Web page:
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SAR Techs spend night in Algonquin Park due to rescue mission

In early May, a fifty-year-old man who had injured his back after a perilous fall on a remote island of Algonquin Park received lifesaving treatment and was taken to safety thanks to the heroic efforts of members of 424 Transport and Rescue Squadron.

Joint Rescue Coordination Centre Trenton was called into action on May 8 to help the Ontario Provincial Police with a medical evacuation in Algonquin Park. The patient had not only injured his back but was also having difficulty breathing.

A Griffon crew from 424 Transport and Rescue Squadron, based out of CFB Trenton, was tasked with the mission.

The crew of the Griffon helicopter faced a multitude of challenges on the mission, including weather and fuelling. With only enough fuel to travel to Algonquin, insert the Search and Rescue Technicians (SAR Techs), and travel to the nearest gas stop or hospital, the Griffon crew had a very tight window to work with.

This tight window was further exaggerated when the crew discovered there was no appropriate landing space on the island for the helicopter because of a heavy tree cover.

To make matters worse, the crew was also faced with snow showers and wintery weather conditions.

However, the SAR Techs and Griffon pilots forged on with their lifesaving mission. As the helicopter hovered above the island, Warrant Officer Aaron Bygrove, the lead SAR Tech on the mission, hoisted the necessary equipment to the island while MCpl. Eve Boyce was lowered through the trees to assess the patient. Boyce was able to stabilize the patient’s breathing.

Meanwhile, the weather continued to deteriorate and, as there was no place for the helicopter to land, the Griffon crew decided to travel to the nearest fueling station. The plan was for the helicopter to return immediately after refueling.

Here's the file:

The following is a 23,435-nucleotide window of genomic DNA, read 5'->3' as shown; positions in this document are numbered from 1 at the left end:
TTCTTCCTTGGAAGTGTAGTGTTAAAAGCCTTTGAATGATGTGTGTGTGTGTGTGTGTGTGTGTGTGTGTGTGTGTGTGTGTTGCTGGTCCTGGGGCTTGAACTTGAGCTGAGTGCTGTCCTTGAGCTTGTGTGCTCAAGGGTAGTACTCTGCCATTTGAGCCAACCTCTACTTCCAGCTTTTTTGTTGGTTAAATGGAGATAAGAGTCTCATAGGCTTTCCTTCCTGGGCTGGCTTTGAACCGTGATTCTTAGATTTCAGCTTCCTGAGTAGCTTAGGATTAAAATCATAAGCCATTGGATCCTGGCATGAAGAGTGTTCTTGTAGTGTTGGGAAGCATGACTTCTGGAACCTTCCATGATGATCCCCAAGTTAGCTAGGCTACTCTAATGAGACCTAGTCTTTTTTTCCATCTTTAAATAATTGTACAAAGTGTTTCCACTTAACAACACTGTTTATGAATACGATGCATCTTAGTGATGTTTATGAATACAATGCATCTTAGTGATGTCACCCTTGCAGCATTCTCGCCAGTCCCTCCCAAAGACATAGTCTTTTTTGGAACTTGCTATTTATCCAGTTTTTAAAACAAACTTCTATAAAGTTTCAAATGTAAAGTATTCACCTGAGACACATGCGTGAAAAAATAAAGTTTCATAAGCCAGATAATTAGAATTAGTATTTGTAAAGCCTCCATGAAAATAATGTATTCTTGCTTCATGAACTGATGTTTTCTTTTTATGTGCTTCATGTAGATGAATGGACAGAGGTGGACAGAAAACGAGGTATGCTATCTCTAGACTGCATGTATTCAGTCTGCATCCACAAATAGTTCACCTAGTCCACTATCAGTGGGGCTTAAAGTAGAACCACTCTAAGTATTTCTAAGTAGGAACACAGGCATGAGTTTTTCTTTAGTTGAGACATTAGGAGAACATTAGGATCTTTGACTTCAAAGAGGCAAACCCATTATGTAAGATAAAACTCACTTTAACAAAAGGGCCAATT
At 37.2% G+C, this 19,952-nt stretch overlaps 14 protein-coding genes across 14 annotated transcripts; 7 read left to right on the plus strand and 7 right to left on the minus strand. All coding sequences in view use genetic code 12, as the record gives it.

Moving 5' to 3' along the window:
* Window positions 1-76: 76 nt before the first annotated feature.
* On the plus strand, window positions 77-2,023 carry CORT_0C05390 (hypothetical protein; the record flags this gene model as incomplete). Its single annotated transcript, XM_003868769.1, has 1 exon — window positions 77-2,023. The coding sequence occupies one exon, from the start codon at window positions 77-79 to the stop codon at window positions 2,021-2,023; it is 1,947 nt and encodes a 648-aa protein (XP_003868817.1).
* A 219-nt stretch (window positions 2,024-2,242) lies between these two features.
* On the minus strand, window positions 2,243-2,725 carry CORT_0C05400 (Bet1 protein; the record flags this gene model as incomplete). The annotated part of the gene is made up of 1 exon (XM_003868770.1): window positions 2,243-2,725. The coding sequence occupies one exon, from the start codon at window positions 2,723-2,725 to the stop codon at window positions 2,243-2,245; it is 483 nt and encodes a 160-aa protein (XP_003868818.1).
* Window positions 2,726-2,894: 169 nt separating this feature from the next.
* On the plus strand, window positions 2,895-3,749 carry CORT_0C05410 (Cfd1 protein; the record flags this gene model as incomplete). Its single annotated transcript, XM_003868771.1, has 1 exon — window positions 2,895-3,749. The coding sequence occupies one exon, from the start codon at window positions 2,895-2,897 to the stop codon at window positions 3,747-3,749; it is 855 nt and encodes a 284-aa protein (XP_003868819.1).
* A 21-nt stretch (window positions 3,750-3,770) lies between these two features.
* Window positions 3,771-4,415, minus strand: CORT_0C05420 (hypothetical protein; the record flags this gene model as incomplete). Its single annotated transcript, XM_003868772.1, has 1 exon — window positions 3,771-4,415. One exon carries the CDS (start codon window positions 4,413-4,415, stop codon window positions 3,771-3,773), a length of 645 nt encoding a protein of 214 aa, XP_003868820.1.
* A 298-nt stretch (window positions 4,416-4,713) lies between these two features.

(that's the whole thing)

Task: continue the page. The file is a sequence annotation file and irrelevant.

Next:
As they awaited the return of the helicopter, Boyce continued to remain with the patient while Bygrove worked on clearing trees to create small space in the tree canopy to allow the patient and SAR Techs to be safely hoisted back into the helicopter.

Unfortunately, the helicopter was unable to make it to the fuelling stop because of the weather and had to find a location to land, and consequently the helicopter was iced over, and the SAR Techs and patient were forced to remain at the park overnight.

“We prepared ourselves to monitor the patient throughout the night,” said Bygrove.

For SAR Techs, including the ones on this mission, it is commonplace for a mission to take several days and not have a proper return date for their families.

“Leaving that day you don’t know if you’re going to be back that night, the next morning, a few days later. We may be searching for an extended period of time, or even left on the ground to care for a patient, waiting out the weather for extraction. We call it a frequent, no-notice, short-term, deployment,” explained Bygrove.

Thankfully, Bygrove, Boyce and the patient were extracted the next morning by a second helicopter deployed from CFB Trenton.

The SAR Techs were then able to fly the patient to Pembroke Regional Hospital to receive further medical attention.

“It’s amazing to be able to directly help Canadians.

“SAR Techs, we’re very proud of the service we provide to Canadians and the job that we do in service of our country,” said Bygrove.

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